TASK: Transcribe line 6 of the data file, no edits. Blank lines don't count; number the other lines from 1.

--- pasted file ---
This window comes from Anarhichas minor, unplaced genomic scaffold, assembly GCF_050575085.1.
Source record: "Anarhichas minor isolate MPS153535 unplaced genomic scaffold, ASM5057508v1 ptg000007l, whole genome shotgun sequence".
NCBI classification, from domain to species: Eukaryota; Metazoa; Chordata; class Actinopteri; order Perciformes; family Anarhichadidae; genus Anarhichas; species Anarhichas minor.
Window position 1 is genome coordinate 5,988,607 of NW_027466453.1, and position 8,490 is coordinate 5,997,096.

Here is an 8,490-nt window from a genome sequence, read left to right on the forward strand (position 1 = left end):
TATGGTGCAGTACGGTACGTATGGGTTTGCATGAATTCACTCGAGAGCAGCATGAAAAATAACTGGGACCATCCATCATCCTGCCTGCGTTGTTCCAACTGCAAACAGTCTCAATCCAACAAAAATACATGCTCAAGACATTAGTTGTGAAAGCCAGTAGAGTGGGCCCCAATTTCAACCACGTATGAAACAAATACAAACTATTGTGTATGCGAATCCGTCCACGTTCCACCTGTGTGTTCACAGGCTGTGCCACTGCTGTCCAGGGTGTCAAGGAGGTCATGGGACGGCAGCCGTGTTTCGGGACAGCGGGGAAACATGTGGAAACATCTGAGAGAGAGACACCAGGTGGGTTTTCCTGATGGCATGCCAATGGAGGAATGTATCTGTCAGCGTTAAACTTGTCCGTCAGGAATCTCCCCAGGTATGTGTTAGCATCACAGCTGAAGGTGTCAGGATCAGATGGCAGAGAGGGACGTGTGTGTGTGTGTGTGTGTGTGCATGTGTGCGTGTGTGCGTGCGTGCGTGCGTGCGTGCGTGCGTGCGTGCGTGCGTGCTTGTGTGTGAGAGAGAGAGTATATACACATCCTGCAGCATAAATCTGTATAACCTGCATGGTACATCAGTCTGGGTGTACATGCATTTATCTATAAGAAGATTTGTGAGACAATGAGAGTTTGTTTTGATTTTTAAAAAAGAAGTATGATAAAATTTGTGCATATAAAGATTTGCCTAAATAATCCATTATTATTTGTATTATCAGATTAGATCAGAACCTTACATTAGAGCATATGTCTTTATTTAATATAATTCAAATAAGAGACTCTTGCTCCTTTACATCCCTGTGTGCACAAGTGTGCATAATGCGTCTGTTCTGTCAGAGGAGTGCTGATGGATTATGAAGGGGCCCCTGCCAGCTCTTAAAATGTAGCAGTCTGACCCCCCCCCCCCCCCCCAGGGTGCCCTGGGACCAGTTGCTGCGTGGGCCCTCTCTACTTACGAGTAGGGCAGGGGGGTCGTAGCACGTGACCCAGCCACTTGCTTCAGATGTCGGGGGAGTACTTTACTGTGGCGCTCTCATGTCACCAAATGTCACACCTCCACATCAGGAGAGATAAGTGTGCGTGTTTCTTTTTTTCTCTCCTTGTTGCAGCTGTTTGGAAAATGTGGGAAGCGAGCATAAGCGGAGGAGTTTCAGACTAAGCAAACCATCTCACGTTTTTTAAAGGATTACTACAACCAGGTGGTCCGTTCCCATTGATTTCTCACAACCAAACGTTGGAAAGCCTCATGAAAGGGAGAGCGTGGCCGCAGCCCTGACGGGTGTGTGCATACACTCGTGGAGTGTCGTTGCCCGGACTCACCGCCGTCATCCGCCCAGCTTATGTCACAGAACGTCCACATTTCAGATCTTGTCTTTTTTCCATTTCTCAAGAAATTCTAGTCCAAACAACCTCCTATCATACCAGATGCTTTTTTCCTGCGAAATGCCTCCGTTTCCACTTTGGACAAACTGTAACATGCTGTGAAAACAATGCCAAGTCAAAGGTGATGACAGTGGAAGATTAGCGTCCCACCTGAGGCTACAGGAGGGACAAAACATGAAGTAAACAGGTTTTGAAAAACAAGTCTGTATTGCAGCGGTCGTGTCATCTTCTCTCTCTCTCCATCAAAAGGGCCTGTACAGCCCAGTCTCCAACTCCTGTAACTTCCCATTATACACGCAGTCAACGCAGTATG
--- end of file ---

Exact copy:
TATGGTGCAGTACGGTACGTATGGGTTTGCATGAATTCACTCGAGAGCAGCATGAAAAATAACTGGGACCATCCATCATCCTGCCTGCGTTGTTCCAACTGCAAACAGTCTCAATCCAACAAAAATACATGCTCAAGACATTAGTTGTGAAAGCCAGTAGAGTGGGCCCCAATTTCAACCACGTATGAAACAAATACAAACTATTGTGTATGCGAATCCGTCCACGTTCCACCTGTGTGTTCACAGGCTGTGCCACTGCTGTCCAGGGTGTCAAGGAGGTCATGGGACGGCAGCCGTGTTTCGGGACAGCGGGGAAACATGTGGAAACATCTGAGAGAGAGACACCAGGTGGGTTTTCCTGATGGCATGCCAATGGAGGAATGTATCTGTCAGCGTTAAACTTGTCCGTCAGGAATCTCCCCAGGTATGTGTTAGCATCACAGCTGAAGGTGTCAGGATCAGATGGCAGAGAGGGACGTGTGTGTGTGTGTGTGTGTGTGCATGTGTGCGTGTGTGCGTGCGTGCGTGCGTGCGTGCGTGCGTGCGTGCGTGCGTGCTTGTGTGTGAGAGAGAGAGTATATACACATCCTGCAGCATAAATCTGTATAACCTGCATGGTACATCAGTCTGGGTGTACATGCATTTATCTATAAGAAGATTTGTGAGACAATGAGAGTTTGTTTTGATTTTTAAAAAAGAAGTATGATAAAATTTGTGCATATAAAGATTTGCCTAAATAATCCATTATTATTTGTATTATCAGATTAGATCAGAACCTTACATTAGAGCATATGTCTTTATTTAATATAATTCAAATAAGAGACTCTTGCTCCTTTACATCCCTGTGTGCACAAGTGTGCATAATGCGTCTGTTCTGTCAGAGGAGTGCTGATGGATTATGAAGGGGCCCCTGCCAGCTCTTAAAATGTAGCAGTCTGACCCCCCCCCCCCCCCCCAGGGTGCCCTGGGACCAGTTGCTGCGTGGGCCCTCTCTACTTACGAGTAGGGCAGGGGGGTCGTAGCACGTGACCCAGCCACTTGCTTCAGATGTCGGGGGAGTACTTTACTGTGGCGCTCTCATGTCACCAAATGTCACACCTCCACATCAGGAGAGATAAGTGTGCGTGTTTCTTTTTTTCTCTCCTTGTTGCAGCTGTTTGGAAAATGTGGGAAGCGAGCATAAGCGGAGGAGTTTCAGACTAAGCAAACCATCTCACGTTTTTTAAAGGATTACTACAACCAGGTGGTCCGTTCCCATTGATTTCTCACAACCAAACGTTGGAAAGCCTCATGAAAGGGAGAGCGTGGCCGCAGCCCTGACGGGTGTGTGCATACACTCGTGGAGTGTCGTTGCCCGGACTCACCGCCGTCATCCGCCCAGCTTATGTCACAGAACGTCCACATTTCAGATCTTGTCTTTTTTCCATTTCTCAAGAAATTCTAGTCCAAACAACCTCCTATCATACCAGATGCTTTTTTCCTGCGAAATGCCTCCGTTTCCACTTTGGACAAACTGTAACATGCTGTGAAAACAATGCCAAGTCAAAGGTGATGACAGTGGAAGATTAGCGTCCCACCTGAGGCTACAGGAGGGACAAAACATGAAGTAAACAGGTTTTGAAAAACAAGTCTGTATTGCAGCGGTCGTGTCATCTTCTCTCTCTCTCCATCAAAAGGGCCTGTACAGCCCAGTCTCCAACTCCTGTAACTTCCCATTATACACGCAGTCAACGCAGTATG